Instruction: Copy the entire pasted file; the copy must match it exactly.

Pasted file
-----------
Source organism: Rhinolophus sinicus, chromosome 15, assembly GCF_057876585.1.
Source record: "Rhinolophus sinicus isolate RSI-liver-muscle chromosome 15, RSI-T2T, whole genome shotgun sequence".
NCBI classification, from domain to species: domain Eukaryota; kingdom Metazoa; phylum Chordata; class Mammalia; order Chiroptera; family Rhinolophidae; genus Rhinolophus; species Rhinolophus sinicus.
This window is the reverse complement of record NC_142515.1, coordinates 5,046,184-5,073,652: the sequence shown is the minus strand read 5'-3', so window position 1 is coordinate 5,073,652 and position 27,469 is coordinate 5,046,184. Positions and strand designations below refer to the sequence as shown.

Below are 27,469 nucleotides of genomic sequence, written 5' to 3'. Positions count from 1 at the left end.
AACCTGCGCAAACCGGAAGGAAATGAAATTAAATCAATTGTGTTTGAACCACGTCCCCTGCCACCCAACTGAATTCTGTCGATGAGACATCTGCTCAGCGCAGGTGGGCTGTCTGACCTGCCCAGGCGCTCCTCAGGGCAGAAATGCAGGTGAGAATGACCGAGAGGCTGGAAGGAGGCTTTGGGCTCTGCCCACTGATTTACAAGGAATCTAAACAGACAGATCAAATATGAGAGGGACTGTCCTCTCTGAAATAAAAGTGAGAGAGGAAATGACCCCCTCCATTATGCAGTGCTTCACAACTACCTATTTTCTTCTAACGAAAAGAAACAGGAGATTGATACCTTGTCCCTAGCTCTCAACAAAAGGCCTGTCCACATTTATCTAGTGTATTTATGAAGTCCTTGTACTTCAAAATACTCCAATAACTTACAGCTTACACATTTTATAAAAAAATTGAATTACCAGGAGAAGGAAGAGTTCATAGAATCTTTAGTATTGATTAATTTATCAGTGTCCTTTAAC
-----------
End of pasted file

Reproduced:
Source organism: Rhinolophus sinicus, chromosome 15, assembly GCF_057876585.1.
Source record: "Rhinolophus sinicus isolate RSI-liver-muscle chromosome 15, RSI-T2T, whole genome shotgun sequence".
NCBI classification, from domain to species: domain Eukaryota; kingdom Metazoa; phylum Chordata; class Mammalia; order Chiroptera; family Rhinolophidae; genus Rhinolophus; species Rhinolophus sinicus.
This window is the reverse complement of record NC_142515.1, coordinates 5,046,184-5,073,652: the sequence shown is the minus strand read 5'-3', so window position 1 is coordinate 5,073,652 and position 27,469 is coordinate 5,046,184. Positions and strand designations below refer to the sequence as shown.

Below are 27,469 nucleotides of genomic sequence, written 5' to 3'. Positions count from 1 at the left end.
AACCTGCGCAAACCGGAAGGAAATGAAATTAAATCAATTGTGTTTGAACCACGTCCCCTGCCACCCAACTGAATTCTGTCGATGAGACATCTGCTCAGCGCAGGTGGGCTGTCTGACCTGCCCAGGCGCTCCTCAGGGCAGAAATGCAGGTGAGAATGACCGAGAGGCTGGAAGGAGGCTTTGGGCTCTGCCCACTGATTTACAAGGAATCTAAACAGACAGATCAAATATGAGAGGGACTGTCCTCTCTGAAATAAAAGTGAGAGAGGAAATGACCCCCTCCATTATGCAGTGCTTCACAACTACCTATTTTCTTCTAACGAAAAGAAACAGGAGATTGATACCTTGTCCCTAGCTCTCAACAAAAGGCCTGTCCACATTTATCTAGTGTATTTATGAAGTCCTTGTACTTCAAAATACTCCAATAACTTACAGCTTACACATTTTATAAAAAAATTGAATTACCAGGAGAAGGAAGAGTTCATAGAATCTTTAGTATTGATTAATTTATCAGTGTCCTTTAAC